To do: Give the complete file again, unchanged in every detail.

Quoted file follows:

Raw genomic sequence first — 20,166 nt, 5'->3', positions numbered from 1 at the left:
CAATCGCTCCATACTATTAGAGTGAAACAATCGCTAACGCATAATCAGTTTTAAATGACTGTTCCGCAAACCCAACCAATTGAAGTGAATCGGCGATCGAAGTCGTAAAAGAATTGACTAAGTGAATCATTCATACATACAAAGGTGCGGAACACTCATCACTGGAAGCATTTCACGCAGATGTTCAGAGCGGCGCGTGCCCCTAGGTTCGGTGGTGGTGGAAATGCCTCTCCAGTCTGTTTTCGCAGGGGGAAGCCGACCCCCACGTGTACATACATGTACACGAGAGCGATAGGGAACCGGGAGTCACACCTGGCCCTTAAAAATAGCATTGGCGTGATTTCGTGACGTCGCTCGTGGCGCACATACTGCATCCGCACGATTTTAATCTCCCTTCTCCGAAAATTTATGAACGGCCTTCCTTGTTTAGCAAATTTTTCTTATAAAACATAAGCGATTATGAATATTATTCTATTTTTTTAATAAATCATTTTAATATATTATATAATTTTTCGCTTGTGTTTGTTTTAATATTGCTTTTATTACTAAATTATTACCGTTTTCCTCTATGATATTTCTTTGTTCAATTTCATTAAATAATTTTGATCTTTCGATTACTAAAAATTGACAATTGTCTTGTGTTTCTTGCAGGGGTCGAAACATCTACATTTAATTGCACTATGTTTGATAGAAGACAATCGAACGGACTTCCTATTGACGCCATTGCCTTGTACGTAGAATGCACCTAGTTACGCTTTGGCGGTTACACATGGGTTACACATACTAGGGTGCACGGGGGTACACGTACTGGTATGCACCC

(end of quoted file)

Raw genomic sequence first — 20,166 nt, 5'->3', positions numbered from 1 at the left:
CAATCGCTCCATACTATTAGAGTGAAACAATCGCTAACGCATAATCAGTTTTAAATGACTGTTCCGCAAACCCAACCAATTGAAGTGAATCGGCGATCGAAGTCGTAAAAGAATTGACTAAGTGAATCATTCATACATACAAAGGTGCGGAACACTCATCACTGGAAGCATTTCACGCAGATGTTCAGAGCGGCGCGTGCCCCTAGGTTCGGTGGTGGTGGAAATGCCTCTCCAGTCTGTTTTCGCAGGGGGAAGCCGACCCCCACGTGTACATACATGTACACGAGAGCGATAGGGAACCGGGAGTCACACCTGGCCCTTAAAAATAGCATTGGCGTGATTTCGTGACGTCGCTCGTGGCGCACATACTGCATCCGCACGATTTTAATCTCCCTTCTCCGAAAATTTATGAACGGCCTTCCTTGTTTAGCAAATTTTTCTTATAAAACATAAGCGATTATGAATATTATTCTATTTTTTTAATAAATCATTTTAATATATTATATAATTTTTCGCTTGTGTTTGTTTTAATATTGCTTTTATTACTAAATTATTACCGTTTTCCTCTATGATATTTCTTTGTTCAATTTCATTAAATAATTTTGATCTTTCGATTACTAAAAATTGACAATTGTCTTGTGTTTCTTGCAGGGGTCGAAACATCTACATTTAATTGCACTATGTTTGATAGAAGACAATCGAACGGACTTCCTATTGACGCCATTGCCTTGTACGTAGAATGCACCTAGTTACGCTTTGGCGGTTACACATGGGTTACACATACTAGGGTGCACGGGGGTACACGTACTGGTATGCACCC